When it comes to new technology, organisations would be better served by slowing down and considering whether they first really need it. Holly Armitage explains why it’s better to hit the brakes
The US historian John Lewis Gaddis defined strategy as “the alignment of potentially unlimited aspirations with necessarily limited capabilities”.
The quote came to me as I was scanning through the British government’s recent Integrated Review of security, defence, development and foreign policy. Packed full of goals and aims, it sets out the “vision for the UK’s role in the world over the next decade and the action we will take to 2025” – it certainly makes for interesting reading.
As you might expect, cutting edge science and technology loom large throughout – a pledge to “drive forward a modernisation programme that embraces the newer domains of cyber and space” is one of many transformational pledges to catch the eye. But listing such priorities is one thing, turning them into reality quite another.
Now this might sound a bit odd from someone who works for a technology consulting firm, but I believe that digital or technological or ‘whatever-you-want-to-call-it’ transformation is not actually about technology. Nor is it about the scale of the ambition and the resources available.
Rather, it’s about the game plan and reimagining and reshaping how you think. Being able to play in the digital age requires more than just a tech upgrade, it needs a strategy upgrade.
It’s not just about the tech
Look, I get why people can see a shiny new technology and be excited. I do, too. It’s a natural human reaction when you come across something truly ground-breaking – I imagine previous generations were similarly excited by Gutenberg’s printing press or Logie-Baird’s television.
And certainly, disruptive technologies can make things look super-duper easy. Suddenly, we can envisage streamlined processes, revolutionised working practices and an altogether easier life – at home and at work.
However, it’s also important to say that quickly developed and pretty prototypes belie the complexity of creating robust systems that work at scale. The hype is a double edged sword, and you risk being shackled to chasing the technology.
On some levels this is understandable. After all, when so many people and organisations are advocating how earth-shatteringly important something is, and how any organisation not on board is doomed to failure, it isn’t surprising that many start with the ‘how’ without first considering the ‘why’.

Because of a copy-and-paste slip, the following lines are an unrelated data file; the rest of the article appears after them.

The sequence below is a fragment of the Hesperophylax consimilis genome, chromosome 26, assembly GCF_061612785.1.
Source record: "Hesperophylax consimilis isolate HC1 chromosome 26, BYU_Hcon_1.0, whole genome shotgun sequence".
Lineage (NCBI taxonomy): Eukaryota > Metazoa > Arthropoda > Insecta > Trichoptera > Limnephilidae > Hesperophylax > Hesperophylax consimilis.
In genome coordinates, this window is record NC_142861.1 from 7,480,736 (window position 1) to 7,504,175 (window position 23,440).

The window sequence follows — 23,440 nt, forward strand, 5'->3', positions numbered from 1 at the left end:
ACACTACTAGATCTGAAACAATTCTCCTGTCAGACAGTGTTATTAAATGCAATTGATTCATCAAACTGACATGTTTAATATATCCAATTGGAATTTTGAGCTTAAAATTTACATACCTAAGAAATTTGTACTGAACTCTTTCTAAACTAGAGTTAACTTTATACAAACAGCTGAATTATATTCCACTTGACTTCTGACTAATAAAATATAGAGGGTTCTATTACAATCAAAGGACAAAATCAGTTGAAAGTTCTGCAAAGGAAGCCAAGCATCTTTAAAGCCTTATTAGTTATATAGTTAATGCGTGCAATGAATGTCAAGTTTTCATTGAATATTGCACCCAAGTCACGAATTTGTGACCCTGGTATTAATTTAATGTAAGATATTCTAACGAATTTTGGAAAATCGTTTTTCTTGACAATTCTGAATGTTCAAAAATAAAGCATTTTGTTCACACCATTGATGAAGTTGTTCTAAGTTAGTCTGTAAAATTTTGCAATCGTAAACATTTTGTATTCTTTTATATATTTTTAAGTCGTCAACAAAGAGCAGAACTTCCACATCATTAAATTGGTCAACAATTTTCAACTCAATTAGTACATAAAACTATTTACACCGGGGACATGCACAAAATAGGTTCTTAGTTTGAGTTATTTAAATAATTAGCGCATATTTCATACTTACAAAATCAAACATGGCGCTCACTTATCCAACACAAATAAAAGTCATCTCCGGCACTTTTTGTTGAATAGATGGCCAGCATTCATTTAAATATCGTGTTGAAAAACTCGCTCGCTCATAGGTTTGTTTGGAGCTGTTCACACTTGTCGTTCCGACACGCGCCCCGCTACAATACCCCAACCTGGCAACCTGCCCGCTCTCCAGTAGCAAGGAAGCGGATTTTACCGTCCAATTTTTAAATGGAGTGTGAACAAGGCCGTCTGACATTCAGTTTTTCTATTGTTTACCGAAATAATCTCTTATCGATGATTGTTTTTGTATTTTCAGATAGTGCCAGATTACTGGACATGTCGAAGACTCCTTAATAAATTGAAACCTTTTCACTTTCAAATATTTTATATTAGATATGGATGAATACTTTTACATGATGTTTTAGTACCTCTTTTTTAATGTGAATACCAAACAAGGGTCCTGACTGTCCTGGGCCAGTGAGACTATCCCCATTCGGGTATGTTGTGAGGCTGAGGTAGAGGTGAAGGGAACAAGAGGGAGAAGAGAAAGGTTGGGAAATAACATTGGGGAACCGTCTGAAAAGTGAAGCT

The power of the siren call
What I am increasingly starting to observe is how many organisations – regardless of the sector – are easily distracted by new technology sparkle. Like magpies, they end up chasing the hype of shiny new tech without pausing to really think about:
- What it enables them to do differently within the remit of their core organisation purpose, and why it enhances their overall value proposition.
- What will the organisation will need to do to incorporate this technology (and its outputs and benefits) into its functions, and what will the organisation need to do to adapt its systems and processes appropriately.
- What it means for underlying principles such as innovation, their customers/users, their data, their competition, their people and ways of working.
For me, this is the key reason we see so many proof of concepts failing to get out of the blocks and into production. In proof of concept-land everything is exciting, and the focus is on proving the idea could technically work without spending any time thinking about the broader issues, such as governance, ethics, data bias and so on.
Better building blocks
As my colleague Paul Spedding has rightly pointed out, organisations need to architect systems and governance from the outset. This is music to my ears because if you don’t do this from the start you have put your organisation into technical, governance and ethical debt from the very beginning.
In other words, they start on the back foot before they can even score a benefit. Which I find a pretty scary strategy and surely one unlikely to lead to long-term competitive success.
About the author
Holly Armitage is a Principal Data Strategist at BAE Systems Applied Intelligence
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